KENYA – The Nairobi Coffee Exchange (NCE) auction has resumed operations, a month after it was suspended, to allow for reforms aimed at boosting incomes for coffee farmers.

Under the new guidelines, farmers will be allowed to sell their coffee directly through the auction, a move which the government hopes will cut off the brokers blamed for profiteering.

Co-operative Bank has been appointed by the NCE to provide the Direct Settlement System (DSS) technology platform, on which coffee trading will henceforth be conducted.

The auction will also be supervised by the Capital Markets Authority as part of the new measures aimed at increasing transparency at the auction.

Ahead of the auction resumption, aforum to train the coffee market users, which includes brokers, traders, warehousemen, coffee farmers and other service providers, on the workings of DSS, was held in Nairobi.

So far, 11 coffee co-operative unions have been licensed to sell coffee directly at the exchange and overseas, thereby eliminating the need for middlemen between the farmer and the buyer.

Five other unions will be licensed before end of August bringing the total number of licensed farmer-owned coffee brokerage companies to 16, according to Cooperatives Principal Secretary Patrick Kilemi.

County governments, CMA and Agriculture and Food Authority will license milling, brokers and buyers respectively, according to Kilemi.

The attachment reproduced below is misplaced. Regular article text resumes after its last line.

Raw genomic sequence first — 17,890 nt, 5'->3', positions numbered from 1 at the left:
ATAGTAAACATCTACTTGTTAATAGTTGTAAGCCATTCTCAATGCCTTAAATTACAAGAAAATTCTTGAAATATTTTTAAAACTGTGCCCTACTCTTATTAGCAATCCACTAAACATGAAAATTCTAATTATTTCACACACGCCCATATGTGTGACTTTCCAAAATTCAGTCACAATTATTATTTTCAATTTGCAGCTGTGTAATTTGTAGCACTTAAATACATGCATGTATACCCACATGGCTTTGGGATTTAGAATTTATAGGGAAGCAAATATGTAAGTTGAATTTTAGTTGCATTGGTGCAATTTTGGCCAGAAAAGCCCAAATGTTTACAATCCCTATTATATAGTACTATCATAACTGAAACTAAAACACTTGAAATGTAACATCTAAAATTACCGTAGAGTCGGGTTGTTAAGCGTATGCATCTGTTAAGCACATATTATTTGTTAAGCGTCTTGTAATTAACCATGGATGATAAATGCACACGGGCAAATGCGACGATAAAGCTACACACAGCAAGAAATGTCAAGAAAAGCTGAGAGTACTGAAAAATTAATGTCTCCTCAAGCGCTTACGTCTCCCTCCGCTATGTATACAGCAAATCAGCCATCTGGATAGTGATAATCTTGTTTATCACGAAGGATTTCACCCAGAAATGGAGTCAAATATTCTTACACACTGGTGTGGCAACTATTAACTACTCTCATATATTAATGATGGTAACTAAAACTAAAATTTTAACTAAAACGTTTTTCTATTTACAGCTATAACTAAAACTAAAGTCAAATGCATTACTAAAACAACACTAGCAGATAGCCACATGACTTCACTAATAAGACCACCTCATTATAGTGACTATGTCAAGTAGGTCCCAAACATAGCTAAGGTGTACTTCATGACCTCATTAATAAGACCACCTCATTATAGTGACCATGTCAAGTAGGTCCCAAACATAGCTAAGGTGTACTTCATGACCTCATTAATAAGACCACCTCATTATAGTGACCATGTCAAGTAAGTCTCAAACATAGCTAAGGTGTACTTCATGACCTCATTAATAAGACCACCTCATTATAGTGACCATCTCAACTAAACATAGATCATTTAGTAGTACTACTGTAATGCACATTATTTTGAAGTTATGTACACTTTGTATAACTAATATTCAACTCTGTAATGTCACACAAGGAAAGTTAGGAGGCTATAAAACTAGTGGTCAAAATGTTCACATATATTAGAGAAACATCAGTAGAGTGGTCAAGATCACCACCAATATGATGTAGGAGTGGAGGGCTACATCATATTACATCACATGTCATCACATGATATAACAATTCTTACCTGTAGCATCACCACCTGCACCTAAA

By having three distinct licensing authorities, there will be checks and balances along the value chain for the best interest of the farmers, the PS noted.

He further explained that the government was working on a modality jointly with County Governments and Capital Markets Authority on registration of Small, Medium and Large Estates into Co-operatives or Associations to enable these categories of farmers also access brokerage licenses.

Coffee in Kenya is produced under two farming systems; smallholder estimated at 700,000 growers and large, medium and small estates estimated at 3,000 in number.

The smallholder producers are clustered into 559 active coffee cooperative societies that own and operate 1,065 wet mills where they process and market their coffee collectively; the estates operate 2,132 wet mills.

The government has committed to support production of coffee from the current 51,000 metric tonnes to 81,000 metric tonnes by 2024 and progressively to 260,000 tonnes by 2027.

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